Gerty Part 5 – Finishing Off

<< Part 4

There are 2 fluorescent strip lights which are cast in resin and intended to be lit from behind by a row of 8 LEDs provided in the kit. I decided to try and create a more energy efficient light to prolong battery life. After a fair bit of experimentation and prototyping, I came up with the following solution:
What would be the clear section of the resin part was carefully removed using the milling machine.

A sliver of stripboard that was trimmed down to fit inside the resin part, whilst still having the remains of 2 copper strips running along its length. One of the copper strips was then cut in the middle of the board to electrically isolate one half of each end.
a thin piece of solid core wire was soldered onto each copper strip so that it protruded past the end of the stripboard.
Now for the really tricky part – a surface mount cool white LED (1206 size) was soldered onto the protruding wires at each end, about 5mm from the end of the board. The LEDs were arranged so that both cathodes were connected to the wires on the strip that runs the length of the board, and the anodes were connected to the wires on the 2 separated strips.
The LEDs were then carefully bent up so they faced inward to each other from the top side of the board.

A couple of pieces of clear acrylic rod were turned down on the lathe to about 5mm in diameter, and were gently sanded with 800 grit wet & dry. This will help diffuse the light that comes later.
Each piece of acrylic rod was trimmed in length so that they fitted exactly between the 2 LEDS once the stripboard was mounted inside the resin light unit. The ends of the rod were countersunk a little to help the LED sit as flush as possible with the end.

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Finally some 2mm wide end covers were cut from some 8mm styrene tube – first a 2mm ring was cut from the tube, then a near 180 degree segment was cut so that it sat neatly over the acrylic rod, whilst coveing up the LED and connecting wires. This took several attempts to get an exact fit.

3 wires are soldered to the bottom of the stripboard, one common connected to both cathodes, and one for each anode. These will be connected to the controller unit in due course.
Meanwhile all the major components were sprayed white, or dark gunmetal as appropriate. They were then given several coats of Johnson’s Wax (aka Future Floor Polish) to provide a glossy surface on which the many decals will be applied.
The 3 small “mechanical” looking inserts were base-coated in gunmetal and then had the detail accented with some light silver drybrushing. Some thin brass rod is supplied to provide extra detailing.


Decal application was relatively painless but time consuming due to the number required. I tackled this in several sessions to allow one set to adhere completely before applying more in the same area. Beforehand I tested a couple of scraps of the decal material with both Micro Set and Micro Sol setting solutions. Micro Sol was a bit too agressive and caused considerable wrinkling of the film, but Micro Set seemed to be ok. None of the decals need to go on curved surfaces or over uneven details, so you could probably get away without a setting solution at all. Although Steve provides 3 sets of decals to cover mistakes, I found them plenty strong enough and didn’t need any spares at all.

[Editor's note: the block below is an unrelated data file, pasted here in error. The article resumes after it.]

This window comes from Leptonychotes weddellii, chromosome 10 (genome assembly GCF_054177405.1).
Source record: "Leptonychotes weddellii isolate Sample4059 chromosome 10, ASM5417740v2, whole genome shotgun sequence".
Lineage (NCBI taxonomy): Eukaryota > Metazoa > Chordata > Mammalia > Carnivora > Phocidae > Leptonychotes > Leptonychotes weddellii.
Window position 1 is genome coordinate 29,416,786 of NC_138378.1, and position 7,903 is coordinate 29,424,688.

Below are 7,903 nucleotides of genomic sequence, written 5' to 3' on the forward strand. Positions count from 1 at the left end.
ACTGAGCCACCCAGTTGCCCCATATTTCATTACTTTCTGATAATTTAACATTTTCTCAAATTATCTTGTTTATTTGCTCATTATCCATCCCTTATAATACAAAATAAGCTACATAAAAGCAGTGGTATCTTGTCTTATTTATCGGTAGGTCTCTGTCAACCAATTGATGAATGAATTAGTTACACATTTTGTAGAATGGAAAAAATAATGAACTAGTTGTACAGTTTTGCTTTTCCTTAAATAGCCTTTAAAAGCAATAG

After they were all throughly dry, an overcoat of Testors Acryl Master clear matt was liberally applied to remove any remnants of the glossy Johnson’s coat.

One of the issues with this kit was always going to be how to display it. Gerty ferrys himself around the moonbase suspended from tracks in the celing. To have a ceiling, you also need a wall and a floor. Steve had an impressive section of corridor used to display his master at the UKGK Show last year, but it was huge! I’d never have space for something like that so decided to come up with a “bare minimum” version. The critical dimension was the space between shelves in my display cabinet, which is 17″. I made a basic gallows from 1″ wooden batten and a bit of MDF I had kicking around. This gives a scale room height of 8 feet which seems reasonable.
3 holes were drilled into the end of the batten in line with the 3 holes in the large flat plate in the kit – 2 of these are for threaded studding to hold the kit in place, and one is for the power leads to exit. The kit is supplied with studding but they were too short for my needs, so I found some longer M3 bolts and cut the heads off.

The gallows was then blocked out into a basic corridoor wall section using foam core and sheet styrene. Nothing fancy, just a basic “C” shape with a slot in the ceiling where Gerty would trundle along.

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The power wires connect through the support gantry to a battery box hitten in the top section of the base. 3 AA cells provide enough power for around 24h of continuous operation – certainly enough to cover a weekend show period.